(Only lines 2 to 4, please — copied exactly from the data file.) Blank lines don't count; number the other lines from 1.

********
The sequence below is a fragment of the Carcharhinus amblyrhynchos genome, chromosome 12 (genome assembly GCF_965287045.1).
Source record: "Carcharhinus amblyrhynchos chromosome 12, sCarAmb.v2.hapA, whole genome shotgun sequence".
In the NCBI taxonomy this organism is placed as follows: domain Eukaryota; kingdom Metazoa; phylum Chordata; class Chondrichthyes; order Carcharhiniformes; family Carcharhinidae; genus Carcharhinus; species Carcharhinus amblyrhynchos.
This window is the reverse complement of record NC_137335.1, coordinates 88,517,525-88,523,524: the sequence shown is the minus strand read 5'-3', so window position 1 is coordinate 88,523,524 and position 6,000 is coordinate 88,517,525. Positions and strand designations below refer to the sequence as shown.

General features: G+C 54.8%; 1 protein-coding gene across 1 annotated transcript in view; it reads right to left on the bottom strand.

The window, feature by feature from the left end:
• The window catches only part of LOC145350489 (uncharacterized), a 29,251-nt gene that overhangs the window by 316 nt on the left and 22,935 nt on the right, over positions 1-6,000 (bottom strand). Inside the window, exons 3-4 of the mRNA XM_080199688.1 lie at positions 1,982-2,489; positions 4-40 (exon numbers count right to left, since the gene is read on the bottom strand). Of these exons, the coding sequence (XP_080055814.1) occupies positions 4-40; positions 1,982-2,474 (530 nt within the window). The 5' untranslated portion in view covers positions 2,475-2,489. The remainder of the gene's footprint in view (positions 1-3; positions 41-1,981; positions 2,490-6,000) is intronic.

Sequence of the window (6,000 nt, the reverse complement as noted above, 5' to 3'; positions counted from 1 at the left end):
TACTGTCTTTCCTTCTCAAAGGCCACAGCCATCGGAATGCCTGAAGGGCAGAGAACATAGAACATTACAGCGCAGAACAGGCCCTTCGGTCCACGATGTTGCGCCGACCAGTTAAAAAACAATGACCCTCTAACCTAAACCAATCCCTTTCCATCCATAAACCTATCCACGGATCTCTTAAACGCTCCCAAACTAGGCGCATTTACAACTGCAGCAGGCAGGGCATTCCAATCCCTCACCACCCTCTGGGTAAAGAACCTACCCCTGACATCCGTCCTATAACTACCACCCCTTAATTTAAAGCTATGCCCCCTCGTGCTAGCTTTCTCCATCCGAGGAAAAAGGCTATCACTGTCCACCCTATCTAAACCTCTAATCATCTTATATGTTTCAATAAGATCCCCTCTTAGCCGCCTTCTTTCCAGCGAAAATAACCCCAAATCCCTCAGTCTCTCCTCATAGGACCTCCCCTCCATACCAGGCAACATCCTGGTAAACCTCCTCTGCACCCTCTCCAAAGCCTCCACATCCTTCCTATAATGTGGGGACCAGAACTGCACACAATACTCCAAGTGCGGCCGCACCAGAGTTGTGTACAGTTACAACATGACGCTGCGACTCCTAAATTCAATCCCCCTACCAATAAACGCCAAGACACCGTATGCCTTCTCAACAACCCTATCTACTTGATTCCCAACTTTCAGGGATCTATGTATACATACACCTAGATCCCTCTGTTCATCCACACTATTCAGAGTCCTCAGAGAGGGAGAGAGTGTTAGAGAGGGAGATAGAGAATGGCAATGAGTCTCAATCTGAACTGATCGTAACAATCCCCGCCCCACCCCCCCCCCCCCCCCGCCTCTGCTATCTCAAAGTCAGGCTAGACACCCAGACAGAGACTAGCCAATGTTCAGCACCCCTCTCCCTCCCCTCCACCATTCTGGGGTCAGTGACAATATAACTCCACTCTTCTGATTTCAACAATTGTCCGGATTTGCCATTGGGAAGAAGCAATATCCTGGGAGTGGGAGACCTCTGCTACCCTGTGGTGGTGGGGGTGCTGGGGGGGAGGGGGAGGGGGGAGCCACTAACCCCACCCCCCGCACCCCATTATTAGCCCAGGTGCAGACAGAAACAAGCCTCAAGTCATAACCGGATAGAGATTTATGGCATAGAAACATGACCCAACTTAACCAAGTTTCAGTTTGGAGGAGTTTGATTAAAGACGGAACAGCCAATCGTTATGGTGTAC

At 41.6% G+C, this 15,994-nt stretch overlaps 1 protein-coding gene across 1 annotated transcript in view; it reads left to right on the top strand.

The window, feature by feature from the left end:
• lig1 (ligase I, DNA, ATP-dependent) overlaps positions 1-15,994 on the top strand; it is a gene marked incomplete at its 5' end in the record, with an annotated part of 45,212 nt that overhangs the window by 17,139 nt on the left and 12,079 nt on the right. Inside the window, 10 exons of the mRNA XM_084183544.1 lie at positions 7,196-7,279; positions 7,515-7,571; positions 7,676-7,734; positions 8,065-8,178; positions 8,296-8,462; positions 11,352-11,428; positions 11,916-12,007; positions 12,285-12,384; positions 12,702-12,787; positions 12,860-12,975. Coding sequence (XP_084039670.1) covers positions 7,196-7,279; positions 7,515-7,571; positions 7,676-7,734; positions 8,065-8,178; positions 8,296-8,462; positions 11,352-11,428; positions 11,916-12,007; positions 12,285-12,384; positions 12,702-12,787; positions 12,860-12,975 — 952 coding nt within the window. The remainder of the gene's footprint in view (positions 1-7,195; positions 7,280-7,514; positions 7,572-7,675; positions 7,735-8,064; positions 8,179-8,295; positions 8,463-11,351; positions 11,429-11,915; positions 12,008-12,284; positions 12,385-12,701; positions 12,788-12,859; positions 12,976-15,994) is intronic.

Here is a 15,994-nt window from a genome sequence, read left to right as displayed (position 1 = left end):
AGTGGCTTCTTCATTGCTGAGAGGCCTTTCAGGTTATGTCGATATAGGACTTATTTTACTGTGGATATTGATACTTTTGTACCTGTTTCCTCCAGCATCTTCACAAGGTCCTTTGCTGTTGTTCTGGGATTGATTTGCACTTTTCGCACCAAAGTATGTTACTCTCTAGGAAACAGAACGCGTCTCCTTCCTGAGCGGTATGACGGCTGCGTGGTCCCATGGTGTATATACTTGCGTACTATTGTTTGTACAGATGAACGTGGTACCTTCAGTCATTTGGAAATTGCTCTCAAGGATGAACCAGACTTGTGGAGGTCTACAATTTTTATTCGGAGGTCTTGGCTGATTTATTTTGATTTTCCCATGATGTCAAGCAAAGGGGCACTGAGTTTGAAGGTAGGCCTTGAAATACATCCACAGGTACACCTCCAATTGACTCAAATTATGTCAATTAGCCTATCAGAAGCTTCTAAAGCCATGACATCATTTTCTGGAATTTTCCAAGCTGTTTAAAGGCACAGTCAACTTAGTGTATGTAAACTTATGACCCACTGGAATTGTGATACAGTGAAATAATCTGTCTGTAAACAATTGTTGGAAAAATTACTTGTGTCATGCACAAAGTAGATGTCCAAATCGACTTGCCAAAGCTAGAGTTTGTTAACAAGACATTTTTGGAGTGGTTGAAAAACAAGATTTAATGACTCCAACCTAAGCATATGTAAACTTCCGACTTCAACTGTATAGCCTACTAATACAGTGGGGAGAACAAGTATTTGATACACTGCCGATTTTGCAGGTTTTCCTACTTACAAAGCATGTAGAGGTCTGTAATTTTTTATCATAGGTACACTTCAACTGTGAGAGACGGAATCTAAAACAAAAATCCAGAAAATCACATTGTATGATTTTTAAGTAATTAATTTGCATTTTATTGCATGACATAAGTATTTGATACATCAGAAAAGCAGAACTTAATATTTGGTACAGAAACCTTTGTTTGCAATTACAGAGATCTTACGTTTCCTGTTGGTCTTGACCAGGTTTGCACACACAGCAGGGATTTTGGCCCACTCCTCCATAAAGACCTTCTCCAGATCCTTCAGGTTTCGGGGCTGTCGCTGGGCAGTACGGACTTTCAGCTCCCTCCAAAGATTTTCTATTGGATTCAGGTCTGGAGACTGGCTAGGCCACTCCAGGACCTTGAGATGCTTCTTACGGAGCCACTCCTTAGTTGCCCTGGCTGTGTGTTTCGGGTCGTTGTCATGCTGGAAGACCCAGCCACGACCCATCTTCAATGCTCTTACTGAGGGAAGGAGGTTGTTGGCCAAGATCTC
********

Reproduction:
Source record: "Carcharhinus amblyrhynchos chromosome 12, sCarAmb.v2.hapA, whole genome shotgun sequence".
In the NCBI taxonomy this organism is placed as follows: domain Eukaryota; kingdom Metazoa; phylum Chordata; class Chondrichthyes; order Carcharhiniformes; family Carcharhinidae; genus Carcharhinus; species Carcharhinus amblyrhynchos.
This window is the reverse complement of record NC_137335.1, coordinates 88,517,525-88,523,524: the sequence shown is the minus strand read 5'-3', so window position 1 is coordinate 88,523,524 and position 6,000 is coordinate 88,517,525. Positions and strand designations below refer to the sequence as shown.